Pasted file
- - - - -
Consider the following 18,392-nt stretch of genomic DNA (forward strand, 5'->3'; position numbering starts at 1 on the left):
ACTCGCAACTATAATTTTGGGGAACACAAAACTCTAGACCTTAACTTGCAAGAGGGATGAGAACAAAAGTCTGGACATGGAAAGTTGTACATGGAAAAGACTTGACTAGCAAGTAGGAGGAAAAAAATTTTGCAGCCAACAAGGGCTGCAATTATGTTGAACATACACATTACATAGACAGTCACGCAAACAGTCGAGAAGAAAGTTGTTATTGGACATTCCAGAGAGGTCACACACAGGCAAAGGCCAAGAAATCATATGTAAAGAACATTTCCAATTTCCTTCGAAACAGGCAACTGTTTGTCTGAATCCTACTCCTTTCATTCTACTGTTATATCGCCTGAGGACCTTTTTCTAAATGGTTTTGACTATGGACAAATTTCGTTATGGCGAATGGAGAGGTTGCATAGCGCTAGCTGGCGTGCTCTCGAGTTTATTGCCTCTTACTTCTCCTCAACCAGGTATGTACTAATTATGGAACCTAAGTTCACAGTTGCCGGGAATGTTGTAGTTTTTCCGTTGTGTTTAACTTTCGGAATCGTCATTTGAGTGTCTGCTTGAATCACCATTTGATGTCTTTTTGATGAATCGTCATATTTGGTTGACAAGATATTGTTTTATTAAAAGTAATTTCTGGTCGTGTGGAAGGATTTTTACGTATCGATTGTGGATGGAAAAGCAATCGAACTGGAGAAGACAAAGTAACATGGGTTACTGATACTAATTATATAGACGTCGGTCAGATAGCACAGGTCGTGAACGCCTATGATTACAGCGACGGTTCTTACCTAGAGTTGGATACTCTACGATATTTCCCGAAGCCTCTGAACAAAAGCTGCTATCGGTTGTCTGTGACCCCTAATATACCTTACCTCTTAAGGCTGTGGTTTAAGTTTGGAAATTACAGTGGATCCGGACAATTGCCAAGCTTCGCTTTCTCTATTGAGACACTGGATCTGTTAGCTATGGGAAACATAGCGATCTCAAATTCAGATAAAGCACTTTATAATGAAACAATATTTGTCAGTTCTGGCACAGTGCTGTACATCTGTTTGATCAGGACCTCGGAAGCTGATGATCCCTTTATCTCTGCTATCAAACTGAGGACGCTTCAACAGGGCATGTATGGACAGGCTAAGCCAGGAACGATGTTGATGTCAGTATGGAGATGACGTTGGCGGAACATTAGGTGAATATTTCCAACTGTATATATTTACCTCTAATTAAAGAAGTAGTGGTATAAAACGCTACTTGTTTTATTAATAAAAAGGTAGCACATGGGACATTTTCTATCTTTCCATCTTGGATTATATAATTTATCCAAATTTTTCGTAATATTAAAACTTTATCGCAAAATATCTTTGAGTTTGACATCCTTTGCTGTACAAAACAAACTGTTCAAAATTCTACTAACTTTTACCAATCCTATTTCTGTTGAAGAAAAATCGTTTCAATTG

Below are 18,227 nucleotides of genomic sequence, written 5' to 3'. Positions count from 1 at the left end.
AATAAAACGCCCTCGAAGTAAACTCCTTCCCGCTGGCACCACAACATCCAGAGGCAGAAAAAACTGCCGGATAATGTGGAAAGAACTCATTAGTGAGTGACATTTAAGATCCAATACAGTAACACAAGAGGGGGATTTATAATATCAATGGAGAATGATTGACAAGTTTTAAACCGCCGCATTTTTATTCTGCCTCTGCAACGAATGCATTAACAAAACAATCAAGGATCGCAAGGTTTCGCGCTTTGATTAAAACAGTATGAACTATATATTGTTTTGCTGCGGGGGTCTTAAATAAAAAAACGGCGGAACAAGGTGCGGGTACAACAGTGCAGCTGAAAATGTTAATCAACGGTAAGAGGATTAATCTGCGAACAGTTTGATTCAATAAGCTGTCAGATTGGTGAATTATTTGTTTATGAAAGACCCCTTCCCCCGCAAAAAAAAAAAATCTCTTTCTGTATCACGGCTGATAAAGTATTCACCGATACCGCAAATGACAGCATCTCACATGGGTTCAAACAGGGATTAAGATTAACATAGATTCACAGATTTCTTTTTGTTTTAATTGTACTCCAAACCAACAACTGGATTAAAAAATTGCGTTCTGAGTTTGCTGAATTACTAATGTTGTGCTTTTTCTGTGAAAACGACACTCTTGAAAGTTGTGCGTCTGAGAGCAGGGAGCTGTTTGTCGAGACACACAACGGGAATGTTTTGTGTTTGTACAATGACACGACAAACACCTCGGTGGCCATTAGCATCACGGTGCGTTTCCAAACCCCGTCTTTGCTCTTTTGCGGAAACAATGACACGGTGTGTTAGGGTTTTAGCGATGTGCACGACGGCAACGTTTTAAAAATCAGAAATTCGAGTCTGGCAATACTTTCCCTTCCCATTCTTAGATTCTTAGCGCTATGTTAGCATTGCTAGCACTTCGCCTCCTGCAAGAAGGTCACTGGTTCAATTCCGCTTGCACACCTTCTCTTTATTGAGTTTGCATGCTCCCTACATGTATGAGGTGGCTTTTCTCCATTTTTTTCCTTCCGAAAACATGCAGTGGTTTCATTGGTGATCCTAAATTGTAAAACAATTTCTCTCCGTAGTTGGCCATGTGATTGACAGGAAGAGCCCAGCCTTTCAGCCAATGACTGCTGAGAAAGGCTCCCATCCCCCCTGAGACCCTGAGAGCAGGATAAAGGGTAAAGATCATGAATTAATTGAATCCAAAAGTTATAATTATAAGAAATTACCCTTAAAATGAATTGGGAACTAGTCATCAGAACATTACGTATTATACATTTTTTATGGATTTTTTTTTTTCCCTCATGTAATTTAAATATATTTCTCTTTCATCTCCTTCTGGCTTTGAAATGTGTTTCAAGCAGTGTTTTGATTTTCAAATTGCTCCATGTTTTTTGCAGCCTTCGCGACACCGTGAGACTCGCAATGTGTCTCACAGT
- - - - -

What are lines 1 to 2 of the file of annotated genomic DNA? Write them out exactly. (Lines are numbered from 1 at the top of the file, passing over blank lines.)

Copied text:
Consider the following 18,392-nt stretch of genomic DNA (forward strand, 5'->3'; position numbering starts at 1 on the left):
ACTCGCAACTATAATTTTGGGGAACACAAAACTCTAGACCTTAACTTGCAAGAGGGATGAGAACAAAAGTCTGGACATGGAAAGTTGTACATGGAAAAGACTTGACTAGCAAGTAGGAGGAAAAAAATTTTGCAGCCAACAAGGGCTGCAATTATGTTGAACATACACATTACATAGACAGTCACGCAAACAGTCGAGAAGAAAGTTGTTATTGGACATTCCAGAGAGGTCACACACAGGCAAAGGCCAAGAAATCATATGTAAAGAACATTTCCAATTTCCTTCGAAACAGGCAACTGTTTGTCTGAATCCTACTCCTTTCATTCTACTGTTATATCGCCTGAGGACCTTTTTCTAAATGGTTTTGACTATGGACAAATTTCGTTATGGCGAATGGAGAGGTTGCATAGCGCTAGCTGGCGTGCTCTCGAGTTTATTGCCTCTTACTTCTCCTCAACCAGGTATGTACTAATTATGGAACCTAAGTTCACAGTTGCCGGGAATGTTGTAGTTTTTCCGTTGTGTTTAACTTTCGGAATCGTCATTTGAGTGTCTGCTTGAATCACCATTTGATGTCTTTTTGATGAATCGTCATATTTGGTTGACAAGATATTGTTTTATTAAAAGTAATTTCTGGTCGTGTGGAAGGATTTTTACGTATCGATTGTGGATGGAAAAGCAATCGAACTGGAGAAGACAAAGTAACATGGGTTACTGATACTAATTATATAGACGTCGGTCAGATAGCACAGGTCGTGAACGCCTATGATTACAGCGACGGTTCTTACCTAGAGTTGGATACTCTACGATATTTCCCGAAGCCTCTGAACAAAAGCTGCTATCGGTTGTCTGTGACCCCTAATATACCTTACCTCTTAAGGCTGTGGTTTAAGTTTGGAAATTACAGTGGATCCGGACAATTGCCAAGCTTCGCTTTCTCTATTGAGACACTGGATCTGTTAGCTATGGGAAACATAGCGATCTCAAATTCAGATAAAGCACTTTATAATGAAACAATATTTGTCAGTTCTGGCACAGTGCTGTACATCTGTTTGATCAGGACCTCGGAAGCTGATGATCCCTTTATCTCTGCTATCAAACTGAGGACGCTTCAACAGGGCATGTATGGACAGGCTAAGCCAGGAACGATGTTGATGTCAGTATGGAGATGACGTTGGCGGAACATTAGGTGAATATTTCCAACTGTATATATTTACCTCTAATTAAAGAAGTAGTGGTATAAAACGCTACTTGTTTTATTAATAAAAAGGTAGCACATGGGACATTTTCTATCTTTCCATCTTGGATTATATAATTTATCCAAATTTTTCGTAATATTAAAACTTTATCGCAAAATATCTTTGAGTTTGACATCCTTTGCTGTACAAAACAAACTGTTCAAAATTCTACTAACTTTTACCAATCCTATTTCTGTTGAAGAAAAATCGTTTCAATTG